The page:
A very wide hat from Delineator, October 1912. Does the model have short hair?
Hats from fashion illustration, Delineator, March 1912.
Thanks to nurseknits for asking about 1912 hairstyles! She spotted the way that the models’ hair looked short in my post about huge 1912 hats, and asked, “What keeps a hat like this on your head, particularly at a flattering angle, if no hat pin can be employed?”
Simple answer: The models didn’t have short hair. It only looks that way because the hair close to the face has been cut short, while the rest of the hair remains long.
Although she has bangs and a few loose wisps on her cheeks, her long hair is rolled and pinned into a bun at the the back of her head. Illus. May 1912.
Older women sometimes clung to the styles of their youth, like these Gibson pompadours:
From a page of advice for older women, Delineator, January 1912.
Mrs. Clara E. Simcox, American fashion designer and writer. Photo from Delineator, February 1912.
But younger women were cutting bangs and wisps around the face.
Bangs and wisps softened the look of the hat. September 1912.
The visitor wears a very wide hat. April 1912. Delineator.
Her curly hair appears loose at the sides. The hostess has bangs and her hair covers her ears; if you look closely, you can see that it’s in some kind of knot at the back.
Notice the small bun at the nape of her neck. April 1912.
Shorter in font, curls and poufs over the ears, and coiled or braided hair in back. Dec. 1912, Delineator.
That model may have run a braid or twist of long hair across the back of her head from ear to ear.
Illustration of girls ages 14 to 19 shows a long braid. Braids could be pinned in place at the back of the head, or long hair could be rolled up. (right.)
This girl in her gym suit has coils of long hair over her ears:
September 1912: Young woman in gym costume.
Sometimes, quite a lot was going on at the back of the head: (Marcel waves, invented in the 1870s, added curls and waves.)
A La Spirite Corset ad, August 1912.
Hair pieces could be purchased or made from your own combings. “Combing jars” are shown in this post.
Ad for E. Burnham hair switches, February 1912.
Ad for Paris Fashion Co hair switches, etc. December 1912.
This 1912 hairdo may look familiar to those who remember the 1960’s “beehive” hair style:
Hair wrapped around the head, January 1912.
Another wrapped hairstyle; from April 1912. If she were wearing a hat, we’d only see the bangs and short, loose hair at the sides.
Bangs and wisps of hair at the cheeks — all you can see when the hat covers the hair. June 1912.
For evening wear, a band of ribbon, fabric, jewels, etc. helped support long hair:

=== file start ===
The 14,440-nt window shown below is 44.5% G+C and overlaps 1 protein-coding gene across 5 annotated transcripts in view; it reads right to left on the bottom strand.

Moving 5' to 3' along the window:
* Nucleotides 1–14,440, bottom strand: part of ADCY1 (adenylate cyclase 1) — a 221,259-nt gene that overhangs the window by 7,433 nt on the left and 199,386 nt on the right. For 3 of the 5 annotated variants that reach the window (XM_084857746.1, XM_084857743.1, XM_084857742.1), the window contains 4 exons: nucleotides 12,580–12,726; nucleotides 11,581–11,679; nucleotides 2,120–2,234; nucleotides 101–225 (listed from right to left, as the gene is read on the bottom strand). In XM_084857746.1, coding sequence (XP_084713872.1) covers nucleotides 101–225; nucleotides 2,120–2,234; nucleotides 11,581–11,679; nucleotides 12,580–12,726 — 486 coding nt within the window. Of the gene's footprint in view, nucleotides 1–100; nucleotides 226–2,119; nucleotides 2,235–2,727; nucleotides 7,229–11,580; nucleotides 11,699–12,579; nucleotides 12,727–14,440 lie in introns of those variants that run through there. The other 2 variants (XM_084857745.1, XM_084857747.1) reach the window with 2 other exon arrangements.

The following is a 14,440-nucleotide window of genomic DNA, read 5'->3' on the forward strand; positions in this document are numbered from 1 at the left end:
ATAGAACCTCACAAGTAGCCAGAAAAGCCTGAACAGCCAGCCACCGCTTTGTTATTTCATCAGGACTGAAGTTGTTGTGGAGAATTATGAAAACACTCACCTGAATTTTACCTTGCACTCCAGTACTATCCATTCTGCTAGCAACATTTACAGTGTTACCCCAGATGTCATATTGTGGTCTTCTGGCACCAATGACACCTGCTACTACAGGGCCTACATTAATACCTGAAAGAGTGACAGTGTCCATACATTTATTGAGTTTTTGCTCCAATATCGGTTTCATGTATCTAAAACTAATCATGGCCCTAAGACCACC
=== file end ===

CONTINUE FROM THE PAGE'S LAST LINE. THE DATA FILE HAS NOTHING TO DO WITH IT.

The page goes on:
Short fronts, long backs held by hair bands. October 1912.
A beaded band worn with evening dress. November 1912. [When she was broke, actress Ethyl Barrymore used a wreath of oak leaves. (Memories)]
On the cover of Delineator
Woman at a dress fitting, Delineator cover, August 1912.
… the customer has removed the hat she wore to the fitting, and we can see the elaborate way her hair was dressed to fit inside the hat:
The mirror gives a back view of her long hair and hair accessories.
So, when we see a 1912 hairstyle, it is probably not short in back, but only in front.
On this page of hat fashions from Delineator, December 1912,…
Midwinter hats from Paris, Delineator, Dec. 1912, p. 484.
… Hatpins were prominently featured:
Jeweled and enameled hatpins from milliner Camille Roger.
Dancer Irene Castle was famous for popularizing the actual bob (short) hair style during WW I. Munitions and other factory workers in Britain were encouraged to cut off their long hair for safety reasons. Mrs. Castle had cut hers before having surgery, in 1914, but some working women saw how good she looked afterwards and took the plunge.
Mrs. Vernon Castle (Irene Castle) was credited with setting the fashion for bobbed hair. From an ad campaign for Corticelli Silks, Delineator, October 1917.
More than one site says Irene Castle first cut her hair short before going into the hospital for an appendectomy in 1914.
Women and girls often had their long hair cut short during serious illnesses. (Remember the Sherlock Holmes story — “The Copper Beeches,” 1889 — in which a governess is required to cut her hair short and wear a vivid blue dress as a condition of her employment? Spoiler: Her employer is using her to impersonate his daughter, whose hair had been cut short when she was ill, and who has the same reddish hair color.)
The “puffs” or guiches on her cheek are clearly cut shorter than the rest of her hair. Delineator, November 1917.
American women didn’t need to cut their hair for war work until 1917. And many stuck with the front-only cut well into the 1920s.
For more about long/short hair, search witness2fashion for “bobbed hair.” My Search box is at upper right.
Edit 9/18/19 Here is the full image of the blue suit pictured above:
Illustration from Delineator, October 1912.